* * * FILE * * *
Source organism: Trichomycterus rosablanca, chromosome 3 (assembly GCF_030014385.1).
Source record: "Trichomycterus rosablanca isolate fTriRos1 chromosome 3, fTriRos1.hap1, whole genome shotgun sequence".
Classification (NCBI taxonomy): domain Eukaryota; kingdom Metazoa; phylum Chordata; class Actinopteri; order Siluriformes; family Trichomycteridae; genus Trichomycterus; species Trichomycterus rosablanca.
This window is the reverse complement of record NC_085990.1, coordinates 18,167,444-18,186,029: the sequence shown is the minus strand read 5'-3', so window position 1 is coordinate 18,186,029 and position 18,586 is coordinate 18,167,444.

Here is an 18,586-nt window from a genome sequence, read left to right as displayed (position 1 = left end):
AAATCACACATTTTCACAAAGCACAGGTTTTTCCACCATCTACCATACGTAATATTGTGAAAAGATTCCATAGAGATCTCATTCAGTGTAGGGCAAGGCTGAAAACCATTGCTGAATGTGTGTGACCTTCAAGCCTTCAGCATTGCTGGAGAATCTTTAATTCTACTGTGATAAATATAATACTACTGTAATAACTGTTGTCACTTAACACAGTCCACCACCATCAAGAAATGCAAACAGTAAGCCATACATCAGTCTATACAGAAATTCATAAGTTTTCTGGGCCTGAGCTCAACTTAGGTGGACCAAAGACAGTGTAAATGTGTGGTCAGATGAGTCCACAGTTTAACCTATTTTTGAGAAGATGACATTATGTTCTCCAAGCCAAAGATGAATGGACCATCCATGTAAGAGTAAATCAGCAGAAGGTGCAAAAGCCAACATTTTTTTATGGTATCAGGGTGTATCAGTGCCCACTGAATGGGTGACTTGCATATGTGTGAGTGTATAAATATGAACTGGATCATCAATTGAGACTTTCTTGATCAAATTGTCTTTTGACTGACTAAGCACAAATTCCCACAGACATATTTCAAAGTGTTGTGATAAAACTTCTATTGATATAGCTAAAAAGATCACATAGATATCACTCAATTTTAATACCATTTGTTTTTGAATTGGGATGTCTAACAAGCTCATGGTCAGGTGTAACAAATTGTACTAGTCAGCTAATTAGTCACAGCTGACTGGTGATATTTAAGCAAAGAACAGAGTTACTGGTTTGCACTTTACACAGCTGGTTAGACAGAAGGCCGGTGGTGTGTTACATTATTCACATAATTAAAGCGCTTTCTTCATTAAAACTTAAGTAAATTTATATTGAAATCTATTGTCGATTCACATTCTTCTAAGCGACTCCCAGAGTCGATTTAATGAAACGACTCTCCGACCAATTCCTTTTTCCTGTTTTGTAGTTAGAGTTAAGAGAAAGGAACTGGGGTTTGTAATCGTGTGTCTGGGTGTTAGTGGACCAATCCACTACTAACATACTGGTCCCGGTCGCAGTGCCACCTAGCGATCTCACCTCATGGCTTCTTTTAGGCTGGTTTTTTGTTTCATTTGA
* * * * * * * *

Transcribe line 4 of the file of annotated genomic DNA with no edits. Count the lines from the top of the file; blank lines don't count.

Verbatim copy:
This window is the reverse complement of record NC_085990.1, coordinates 18,167,444-18,186,029: the sequence shown is the minus strand read 5'-3', so window position 1 is coordinate 18,186,029 and position 18,586 is coordinate 18,167,444.